Last month, we left you atop the parapet (America’s most weakly constructed wall) hoping that you didn’t loosen a decorative stone so that it would plunge below to the operating members. Now, how high is it from the roof?

This question presents a twofold danger. First, we must consider the impact load the now 300-pound firefighter makes on the roof support members as he drops to the surface. Another partial collapse problem, and this time under a firefighter.

Second, if the height of the parapet causes you to jump to the roof, how will you be able to “jump” up again to retreat in an emergency? In short, if parapets are part of the roof access problem, try to get a good idea of just how tall they are by some other building indicators. You should be able to do this without going to the end of the building facade.

Means of egress off the roof. Your next problem is how to get off the roof. Your means of access is also your first means of egress, but your department must have a policy that places a second means in a remote location from that route. A fire escape or enclosed stairs from an adjoining building will suffice, but usually this means an additional portable ladder or aerial device. Remember, always keep yourself between the work you are doing on the roof and your method to get off that roof. This simple rule will keep you out of tons of trouble.

Another problem, which I am sure you know about, is that top-floor fires that have extended to the cockloft (attic space) severely weaken the support members for you in an ever-increasing area. To get to the point of your eventual operation, you should adopt a policy of walking along the bearing walls and not across the roof area (cross-country). This, however, is only a half truth as far as safety is concerned.

You must know at all times where you are on the roof in relation to the burn area below your feet. We lost a young firefighter who was staying along the building wall. He fell into the fire room that was in his path. Sense must en-hance rules-at least in this game! The point here is not to traverse any area under you that you feel (size-up) is exposed to fire.

Walking off the roof. “I walked off the roof, Cap,” said one firefighter. “I just ran out of roof, boss!” said more than I like to know about. The sadder story is that walking off roofs and falling into yards and shafts and building extensions can be prevented almost all the time. The greatest single safety rule of all time for structural firefighting activities is still this: If you can’t see, CRAWL. That rule goes for interior operations as well as movement on a roof, even if you cannot see the apparatus. How can you crawl into a hole? How can you crawl off a roof? Use that for the subject of a company drill.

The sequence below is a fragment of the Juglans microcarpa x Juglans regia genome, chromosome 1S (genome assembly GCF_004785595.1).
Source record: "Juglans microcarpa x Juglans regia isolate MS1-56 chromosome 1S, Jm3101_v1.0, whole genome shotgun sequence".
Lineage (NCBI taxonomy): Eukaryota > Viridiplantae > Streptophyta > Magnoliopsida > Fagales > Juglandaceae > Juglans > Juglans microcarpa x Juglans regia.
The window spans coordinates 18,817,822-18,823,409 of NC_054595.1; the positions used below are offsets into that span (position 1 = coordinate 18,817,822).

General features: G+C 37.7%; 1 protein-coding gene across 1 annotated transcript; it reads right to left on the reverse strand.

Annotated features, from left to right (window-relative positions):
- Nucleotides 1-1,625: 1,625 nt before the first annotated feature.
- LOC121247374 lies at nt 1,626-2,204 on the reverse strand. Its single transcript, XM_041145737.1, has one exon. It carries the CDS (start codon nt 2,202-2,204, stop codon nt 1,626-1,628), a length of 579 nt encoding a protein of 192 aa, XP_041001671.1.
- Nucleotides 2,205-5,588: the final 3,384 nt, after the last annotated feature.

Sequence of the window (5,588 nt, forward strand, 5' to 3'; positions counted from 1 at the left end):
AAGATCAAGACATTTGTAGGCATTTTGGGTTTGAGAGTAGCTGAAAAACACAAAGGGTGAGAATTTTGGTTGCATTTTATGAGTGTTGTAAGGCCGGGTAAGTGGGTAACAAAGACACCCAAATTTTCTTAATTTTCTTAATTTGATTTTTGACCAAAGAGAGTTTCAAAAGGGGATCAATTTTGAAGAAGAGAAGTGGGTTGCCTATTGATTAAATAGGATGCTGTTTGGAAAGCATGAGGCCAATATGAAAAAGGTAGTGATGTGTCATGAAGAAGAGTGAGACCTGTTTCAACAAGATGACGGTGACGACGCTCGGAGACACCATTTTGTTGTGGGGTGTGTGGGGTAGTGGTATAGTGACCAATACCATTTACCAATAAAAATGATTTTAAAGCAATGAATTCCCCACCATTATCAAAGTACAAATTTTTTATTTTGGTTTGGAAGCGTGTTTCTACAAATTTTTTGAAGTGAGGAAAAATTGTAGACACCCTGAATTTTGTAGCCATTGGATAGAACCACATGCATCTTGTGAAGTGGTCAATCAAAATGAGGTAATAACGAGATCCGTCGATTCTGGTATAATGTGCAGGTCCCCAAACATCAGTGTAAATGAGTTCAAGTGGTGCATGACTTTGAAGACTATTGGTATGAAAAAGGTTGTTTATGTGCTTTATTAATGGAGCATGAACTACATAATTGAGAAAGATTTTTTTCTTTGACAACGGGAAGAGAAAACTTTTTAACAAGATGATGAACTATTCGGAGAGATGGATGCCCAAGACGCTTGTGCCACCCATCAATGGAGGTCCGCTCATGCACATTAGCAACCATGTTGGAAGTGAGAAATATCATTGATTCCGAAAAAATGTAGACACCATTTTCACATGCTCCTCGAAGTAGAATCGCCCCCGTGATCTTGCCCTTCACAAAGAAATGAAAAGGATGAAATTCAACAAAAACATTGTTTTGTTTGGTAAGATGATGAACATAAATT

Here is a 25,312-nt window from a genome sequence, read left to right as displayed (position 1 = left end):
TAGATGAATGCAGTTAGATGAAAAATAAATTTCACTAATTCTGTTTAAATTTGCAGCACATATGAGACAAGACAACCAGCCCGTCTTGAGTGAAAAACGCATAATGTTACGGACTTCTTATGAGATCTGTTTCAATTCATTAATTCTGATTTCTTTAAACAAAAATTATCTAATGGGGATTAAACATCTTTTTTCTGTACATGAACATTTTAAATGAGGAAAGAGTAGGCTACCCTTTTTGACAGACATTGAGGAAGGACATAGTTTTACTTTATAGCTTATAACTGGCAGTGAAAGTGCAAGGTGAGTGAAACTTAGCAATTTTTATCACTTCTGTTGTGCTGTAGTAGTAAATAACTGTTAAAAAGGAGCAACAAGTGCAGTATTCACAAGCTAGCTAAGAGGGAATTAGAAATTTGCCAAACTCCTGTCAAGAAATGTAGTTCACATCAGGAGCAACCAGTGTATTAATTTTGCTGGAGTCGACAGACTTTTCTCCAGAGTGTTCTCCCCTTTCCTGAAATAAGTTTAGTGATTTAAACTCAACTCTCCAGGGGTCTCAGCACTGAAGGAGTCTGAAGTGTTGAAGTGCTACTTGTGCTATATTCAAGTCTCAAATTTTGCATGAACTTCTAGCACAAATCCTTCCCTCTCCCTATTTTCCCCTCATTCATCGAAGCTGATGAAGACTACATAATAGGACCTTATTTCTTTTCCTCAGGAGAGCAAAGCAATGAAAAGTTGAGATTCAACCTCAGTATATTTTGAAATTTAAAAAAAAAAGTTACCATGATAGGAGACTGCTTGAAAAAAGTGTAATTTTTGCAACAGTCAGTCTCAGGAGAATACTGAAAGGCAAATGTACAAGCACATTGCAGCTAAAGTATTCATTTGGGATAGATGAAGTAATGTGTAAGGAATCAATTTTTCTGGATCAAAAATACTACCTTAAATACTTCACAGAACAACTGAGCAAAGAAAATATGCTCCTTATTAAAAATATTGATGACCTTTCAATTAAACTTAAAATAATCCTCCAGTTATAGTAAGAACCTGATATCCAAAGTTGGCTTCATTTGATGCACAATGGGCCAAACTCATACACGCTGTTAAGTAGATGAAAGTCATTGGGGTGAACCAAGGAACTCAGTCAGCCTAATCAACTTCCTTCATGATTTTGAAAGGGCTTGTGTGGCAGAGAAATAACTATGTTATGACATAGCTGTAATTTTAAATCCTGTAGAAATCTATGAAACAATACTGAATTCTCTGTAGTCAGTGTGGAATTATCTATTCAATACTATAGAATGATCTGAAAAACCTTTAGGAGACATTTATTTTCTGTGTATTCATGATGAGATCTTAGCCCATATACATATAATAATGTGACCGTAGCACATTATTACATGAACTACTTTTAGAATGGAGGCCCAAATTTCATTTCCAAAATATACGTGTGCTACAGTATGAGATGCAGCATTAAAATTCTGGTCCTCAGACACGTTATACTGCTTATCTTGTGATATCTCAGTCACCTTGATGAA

Fire escapes. Fire escapes are wonderful tools for firefighters-they get us up to, down from, at, into, out of, and down. But, they cause injuries, too. They have disappeared from the new construction in our cities and town. They have been legislated out of existence by new building codes. They have become forgotten as inspection areas. They are left unattended, cluttered, and unmaintained! They come loose from support assemblies, come apart from corrosion, and are loaded with tripping hazards. But the hazard most often associated with roof teams is the gooseneck ladder-the one that gets you on or off the roof and from or to the top-floor balcony of the fire escape system. The weakest point is where the fire ladder is connected to the roof boards. Before you use it, shake it. When you are on that vertical ladder, “hook” your hand tools on the rungs so that you have both hands free, and anticipate what you will do if the ladder weakens and begins to fail. Remember, no surprises in this game!

We have had some firefighters jump across shafts, leap into the tops of tall trees in single bounds, and slide down escape ropes simply because of poor thought processes. If in place and ongoing, the thought process would have ensured the availability of the secondary and remote egress.

Remember, the earlier you get to the roof for ventilation operations, the safer everyone inside the fire building will be, because of less burn time. So will you!

  • TOM BRENNAN has more than 35 years of fire service experience. His career spans more than 20 years with the Fire Department of New York as well as four years as chief of the Waterbury (CT) Fire Department. He was the editor of Fire Engineering for eight years and currently is a technical editor. He is co-editor of The Fire Chief’s Handbook, Fifth Edition (Fire Engineering Books, 1995). He is the recipient of the 1998 Fire Engineering Lifetime Achievement Award. Brennan is featured in the video Brennan and Bruno Unplugged (Fire Engineering/FDIC, 1999).
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